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Here is a question, perhaps an obvious and therefore a silly one.  What has kosher food got to do with events in Gaza?

If your answer is ‘everything’, then please don’t bother to read on. 

If the answer is ‘nothing’, then please write a letter to Sainsbury’s explaining a few facts of life. 

These include one that may be considered so needless as to have hardly been worth mentioning in the first place let alone restating.  It is that Jews in Britain – and others – who purchase and consume kosher food, whether for reasons of religion, tradition or taste, have no more to do with Israel’s alleged mistreatment of Palestinians than I do.  Or, more to the point, any more than Muslims in Britain eating halal food have anything to do with the so-called Islamic State rebels who have invaded Iraq.

As it happens, I have serious qualms about Israel’s bombing of Palestinians in Gaza, and for that matter about Islamic State gangs beheading ‘infidels’ in Iraq.  But those are for a different piece. 

The point is that my reservations have nothing to do with what kind of oranges I buy at the greengrocer’s, or biscuits at the grocer’s.  And if that is my choice, it is also my personal privilege.  It isn’t one for Messrs. Sainsbury to decide in my name. 

My Jewish wife for an occasional treat – usually on high days and holidays – eats kosher food.  Sometimes I partake of it myself (though I must admit that if someone told me that, for one reason or another, I would never again be able to eat gefilte fish and matzos I would be less than distraught).  Whether I regularly eat halal meat I have never bothered to find out.  

The occasion for the initial questions is that the manager of a branch of Sainsbury’s, a leading British supermarket chain, in response to demonstrators outside protesting the store’s sale of Israeli goods, cleared the shelves of kosher foods.  Presumably, if similarly confronted by a group of Hindus or vegetarians or anti-vivisectionists, he would have cleared the butcher’s counter of meat.  One day he may be the subject of demonstrations against the low wages of coffee-pickers in Colombia and clear the shelves of Taster’s Choice et al.   

One has to assume that the manager – whose name has not been mentioned – is not a raving anti-Semite revelling in a convenient excuse to poke a stick into a Jewish eye.  One therefore has to assume that his action was taken in a moment of panic.  Some manager! 

None of this – not the waving of a few banners or the clearing of a few supermarket shelves – would be of much consequence if some mindless spokesman for Sainsbury’s had not justified the manager’s actions by referring to a ‘challenging situation’.   What on earth is challenging about a gaggle of militant idiots walking up and down with banners to make a political point?

But before condemning the manager as guilty of stupidity born of panic, we should pause to consider whether he first thought to call head office for advice?  If so, what advice was forthcoming?  Or did he, convinced that life and property might be endangered, ring the police instead? 

From what I have read, he did neither.  What would be disturbing is the revelation that he did one or the other and acted according to the advice received. 

But the reality seems to be that the story broke only when a customer, presumably disappointed to find that certain products had disappeared from their usual location, captured the empty shelves on a telephone camera, whence the photograph found its way to a news outlet.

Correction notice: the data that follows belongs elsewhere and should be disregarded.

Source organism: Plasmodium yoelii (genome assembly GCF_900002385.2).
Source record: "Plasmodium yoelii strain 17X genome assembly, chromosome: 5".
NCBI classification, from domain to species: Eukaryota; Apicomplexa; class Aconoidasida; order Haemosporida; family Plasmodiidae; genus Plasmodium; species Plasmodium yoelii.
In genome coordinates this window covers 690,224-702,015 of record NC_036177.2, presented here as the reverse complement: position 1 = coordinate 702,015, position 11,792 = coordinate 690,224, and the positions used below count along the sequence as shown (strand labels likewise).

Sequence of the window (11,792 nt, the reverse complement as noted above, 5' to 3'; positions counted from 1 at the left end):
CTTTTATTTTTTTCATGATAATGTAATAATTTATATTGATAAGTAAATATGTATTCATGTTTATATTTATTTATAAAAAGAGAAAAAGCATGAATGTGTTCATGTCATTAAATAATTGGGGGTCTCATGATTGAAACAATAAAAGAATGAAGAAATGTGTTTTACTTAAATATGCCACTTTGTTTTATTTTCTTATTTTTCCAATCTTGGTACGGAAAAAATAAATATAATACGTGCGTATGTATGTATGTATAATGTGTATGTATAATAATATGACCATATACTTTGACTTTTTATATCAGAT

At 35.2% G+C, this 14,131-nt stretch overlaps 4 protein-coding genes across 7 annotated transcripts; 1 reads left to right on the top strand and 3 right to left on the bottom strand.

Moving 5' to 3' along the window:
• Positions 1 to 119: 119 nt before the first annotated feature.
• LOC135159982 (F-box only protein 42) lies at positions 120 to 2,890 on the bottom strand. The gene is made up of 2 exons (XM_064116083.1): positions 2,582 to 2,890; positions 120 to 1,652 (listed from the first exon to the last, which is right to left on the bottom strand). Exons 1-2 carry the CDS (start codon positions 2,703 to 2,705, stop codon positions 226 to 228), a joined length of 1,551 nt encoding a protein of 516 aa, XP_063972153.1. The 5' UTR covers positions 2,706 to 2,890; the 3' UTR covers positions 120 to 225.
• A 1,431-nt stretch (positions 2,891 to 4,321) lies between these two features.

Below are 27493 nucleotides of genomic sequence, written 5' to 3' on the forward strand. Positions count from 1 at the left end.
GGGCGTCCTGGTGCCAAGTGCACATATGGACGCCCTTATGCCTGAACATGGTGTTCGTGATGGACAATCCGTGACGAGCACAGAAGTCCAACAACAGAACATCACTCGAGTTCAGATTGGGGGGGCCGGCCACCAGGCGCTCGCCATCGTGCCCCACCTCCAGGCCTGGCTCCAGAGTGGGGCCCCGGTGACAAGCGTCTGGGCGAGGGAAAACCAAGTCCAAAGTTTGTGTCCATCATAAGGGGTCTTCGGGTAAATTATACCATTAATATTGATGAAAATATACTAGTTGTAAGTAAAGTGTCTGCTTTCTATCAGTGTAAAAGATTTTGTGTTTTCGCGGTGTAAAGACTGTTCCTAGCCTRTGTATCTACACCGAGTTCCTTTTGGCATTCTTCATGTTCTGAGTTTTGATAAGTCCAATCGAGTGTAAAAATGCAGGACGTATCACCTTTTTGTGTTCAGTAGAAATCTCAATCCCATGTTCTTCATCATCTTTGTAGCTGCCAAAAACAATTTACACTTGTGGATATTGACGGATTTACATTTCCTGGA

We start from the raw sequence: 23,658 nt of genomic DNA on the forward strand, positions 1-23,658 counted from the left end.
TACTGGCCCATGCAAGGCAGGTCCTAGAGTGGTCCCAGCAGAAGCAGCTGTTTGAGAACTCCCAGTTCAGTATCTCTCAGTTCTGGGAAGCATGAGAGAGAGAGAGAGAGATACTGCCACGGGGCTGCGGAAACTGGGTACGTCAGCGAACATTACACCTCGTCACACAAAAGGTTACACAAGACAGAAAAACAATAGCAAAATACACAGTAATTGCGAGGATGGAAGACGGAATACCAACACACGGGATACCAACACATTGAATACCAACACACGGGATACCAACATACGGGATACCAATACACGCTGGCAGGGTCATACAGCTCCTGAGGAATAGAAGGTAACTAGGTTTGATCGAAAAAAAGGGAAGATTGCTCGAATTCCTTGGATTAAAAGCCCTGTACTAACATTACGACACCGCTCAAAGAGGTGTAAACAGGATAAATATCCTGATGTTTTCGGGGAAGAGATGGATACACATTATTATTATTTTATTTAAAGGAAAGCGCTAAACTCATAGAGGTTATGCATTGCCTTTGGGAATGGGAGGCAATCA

The story reminds me of an anecdote about Keith Miller, a renowned Australian cricketer, who also happened to be a wartime RAF fighter pilot.  He was once asked whether he ever suffered from nerves when facing fast bowlers in a Test Match.  “Nerves”, he responded, “are what you suffer from when you’re flying at 5000 feet with a Messerschmitt up your arse”.

The Sainsbury’s manager may be less than intrepid – no Spitfire pilot he – but exactly what was it that impelled him to dump packets of matzos and jars of gefilte fish into bin-bags (presumably first having pondered the delicate issue of whether the bin men might have qualms about handling kosher product).  Perhaps he’ll soon be invited on television to explain himself.

Meanwhile, some commentators are working themselves into a frenzy about a new outbreak of anti-Semitism, even to the extent of calling attention to the infamous Kristallnacht purge in pre-war Germany, and the dreadful events that followed.   Sadly, the Jews will always present an easy target to the unreconstructed Fascists who seem to lurk in the political sewers of every society, and in every age, but there are few signs that Europe is heading back in time to the dark days of the German Reich.

The demonstrators outside Sainsbury’s – and, apparently, other supermarkets in Birmingham – are not your run-of-the-mill loonies from the extreme right, or your diehard Arabists from the extreme left.

They are, sad to report, almost invariably the hate-mongers purporting to represent a religion which (they believe) has been downtrodden and persecuted for centuries but which (they believe) now stands on the verge of a grand worldwide renaissance.  Suffice to say that the movement in question is not one that begins with F.      

Our problem, in short, is not a reversion to the Thirties but a reversion to far more ancient times and ancient themes.       

As a sad postscript, I should mention that Sainsbury’s has said it doesn’t intend to investigate the actions of its store manager.  A few Jews may be upset, but there are only 300,000 of them and several million Muslims, and at the end of the day business is business.

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